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“An orange is more more delicious than an apple than grapes.”

Delicacy level

Orange: 10 Apple: 5 Grapes: 3 An orange is 5 degrees more delicious than an apple. (10-5=5) An orange is 2 degrees more 5 degrees more delicious than an apple than grapes. (10-5=5>3)

Normally, why don’t we say “an orange is [more [more delicious than an apple] than grapes]” not only in English but also in my native language even though it seems it’s an obvious fact? Is there a logical error?

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  • Please tell me what’s the problem with the post before giving the post a downvote.
    – Gabriel
    Commented Mar 30, 2022 at 12:38
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    Your sentence under observation has syntax errors ever before we get to logic errors. Commented Mar 30, 2022 at 13:19
  • @Andreas ZUERCHER Where are the syntax errors?
    – Gabriel
    Commented Mar 30, 2022 at 13:25
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    Not all adjectives are gradable. A fortiori, not all adjectival phrases are gradable. It is far from clear that an adjectival expression of the form more X than Y is gradable in any reasonable sense.
    – Colin Fine
    Commented Mar 30, 2022 at 14:24
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    It seems to me there is a logical error, yes. The statement “A is more X than B” implies that both A and B are X. In your case, that means “Oranges are more X than grapes”, where oranges and grapes are both X. If X = ‘more delicious than apples’, that means ‘grapes are more delicious than apples, but oranges are [more delicious than apples] to a higher degree’. This is meaningful enough, but it’s a different scale than the one you give. It entails oranges > grapes > apples, not (as your scale has it) oranges > apples > grapes. Commented Mar 30, 2022 at 17:03

1 Answer 1

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Welcome to the site!

I think the key sentence in your question would be better stated as "*An orange is more delicious than an apple is more delicious than grapes." The question is apparently why we cannot stack or embed comparatives in English or other languages.

If I analyze the key sentence as A is more X than B and understand that B itself is supposed to have the same structure ((B is more X) than (C)), we can group the clauses as "*(An orange is more delicious) than ((an apple) is more delicious than (grapes))." One thing that immediately emerges is that A, B, and C do not have the same structure. A ("an orange is more delicious") and B (("an apple is more delicious (than grapes)") are full clauses and C ("grapes") is just a noun. I think the essence of a comparison is that we need to have parallel notional structures to have a valid comparison.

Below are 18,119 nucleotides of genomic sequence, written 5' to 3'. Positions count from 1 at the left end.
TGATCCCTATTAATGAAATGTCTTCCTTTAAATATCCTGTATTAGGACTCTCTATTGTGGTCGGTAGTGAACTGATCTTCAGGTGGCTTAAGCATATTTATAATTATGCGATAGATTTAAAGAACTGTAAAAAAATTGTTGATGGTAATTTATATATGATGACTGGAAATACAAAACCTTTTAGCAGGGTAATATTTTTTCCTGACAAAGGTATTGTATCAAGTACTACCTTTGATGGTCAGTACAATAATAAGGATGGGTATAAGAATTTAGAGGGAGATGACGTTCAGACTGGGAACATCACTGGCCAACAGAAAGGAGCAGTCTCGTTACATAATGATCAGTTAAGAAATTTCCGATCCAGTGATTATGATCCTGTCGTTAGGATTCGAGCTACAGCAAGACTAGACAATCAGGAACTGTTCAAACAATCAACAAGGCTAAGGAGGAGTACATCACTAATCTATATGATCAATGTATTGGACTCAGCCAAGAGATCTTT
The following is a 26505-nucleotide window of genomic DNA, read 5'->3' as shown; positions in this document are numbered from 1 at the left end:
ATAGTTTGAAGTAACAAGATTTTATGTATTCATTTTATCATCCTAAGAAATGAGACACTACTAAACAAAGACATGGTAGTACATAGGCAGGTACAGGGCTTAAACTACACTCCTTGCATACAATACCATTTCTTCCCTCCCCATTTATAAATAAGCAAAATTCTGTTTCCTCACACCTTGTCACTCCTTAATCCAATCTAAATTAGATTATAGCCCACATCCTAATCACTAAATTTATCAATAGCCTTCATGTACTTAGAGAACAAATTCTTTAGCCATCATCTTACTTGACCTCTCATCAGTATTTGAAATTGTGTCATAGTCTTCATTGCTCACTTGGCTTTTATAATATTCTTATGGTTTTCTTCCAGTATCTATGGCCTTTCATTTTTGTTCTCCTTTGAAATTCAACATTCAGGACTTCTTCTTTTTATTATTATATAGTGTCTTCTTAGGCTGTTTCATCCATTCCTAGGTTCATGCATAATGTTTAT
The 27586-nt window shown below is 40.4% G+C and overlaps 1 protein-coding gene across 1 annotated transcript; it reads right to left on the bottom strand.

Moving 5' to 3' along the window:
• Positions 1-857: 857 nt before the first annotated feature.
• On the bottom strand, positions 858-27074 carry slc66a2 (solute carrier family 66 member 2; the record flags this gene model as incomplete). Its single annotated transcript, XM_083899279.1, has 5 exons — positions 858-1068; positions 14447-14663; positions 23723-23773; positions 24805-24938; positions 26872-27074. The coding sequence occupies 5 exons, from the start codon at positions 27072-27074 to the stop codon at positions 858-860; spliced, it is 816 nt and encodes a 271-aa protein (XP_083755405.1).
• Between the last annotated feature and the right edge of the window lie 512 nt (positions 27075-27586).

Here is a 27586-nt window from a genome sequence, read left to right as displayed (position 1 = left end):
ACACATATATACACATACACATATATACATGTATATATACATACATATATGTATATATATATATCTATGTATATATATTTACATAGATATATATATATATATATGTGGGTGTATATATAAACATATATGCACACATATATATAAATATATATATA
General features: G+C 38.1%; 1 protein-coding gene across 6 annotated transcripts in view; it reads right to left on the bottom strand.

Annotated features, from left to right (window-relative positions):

I think the status of "than" in English is somewhat problematic, because in it a sentence like "An orange is more delicious than an apple," it appears to be a preposition; whereas in a sentence like "An orange is more delicious than an apple is delicious," it appears to be a conjunctive adverb with the same meaning. This complicates what form of pronoun should theoretically be appropriate as its complement in a sentence like "he is taller than me/I (am)." Under the theory that it is a preposition, we should say, for instance, "than me." Under the theory that is a conjunctive adverb, we should say "than I," with an ellipse of the rest of the statement.

In my proposed sentence, we can compare either the full statements or the actual fruit, but not both at the same time.

To remedy the problem of unequal structures, we could propose a new sentence like "*An orange is more delicious than an apple is more delicious than grapes are delicious." But this also has a problem. We can analyze it as "A is more than B is more than C" giving us three equal entities to compare, when what we need is something nested.

I would propose "(?) An orange is more delicious in its way than an apple is more delicious than grapes." I think this sentence is semantically, but not pragmatically, acceptable because it pulls the statement about oranges into a higher level of the hierarchy. I would roughly map it as: "(?) (An orange is more delicious in its way than ((an apple) is more delicious than (grapes)))."

Outside of English and languages that have similar comparative structures, we find many languages that use a simple adjective paired with some statement that says that A exceed B in that respect. I think for these languages, the same analysis I put forward above would hold. You have to find some way of syntactically and semantically nesting the statements, rather than simply chaining them.

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  • Your rephrasing isn’t saying the same thing, though. You’re (literally, for once) comparing apples and oranges – that is, you’re comparing [the degree to which an orange is more delicious than an apple] to [the degree to which an apple is more delicious than a grape]. What the sentence in the question does is compare [the degree to which an orange is more delicious than a grape] to [the degree to which an orange is more delicious than an apple]. In other words, with the 10/5/3 scheme, you’re comparing 5 to 2, whereas the question is comparing 7 to 5 (albeit with flawed logic). Commented Mar 30, 2022 at 17:07

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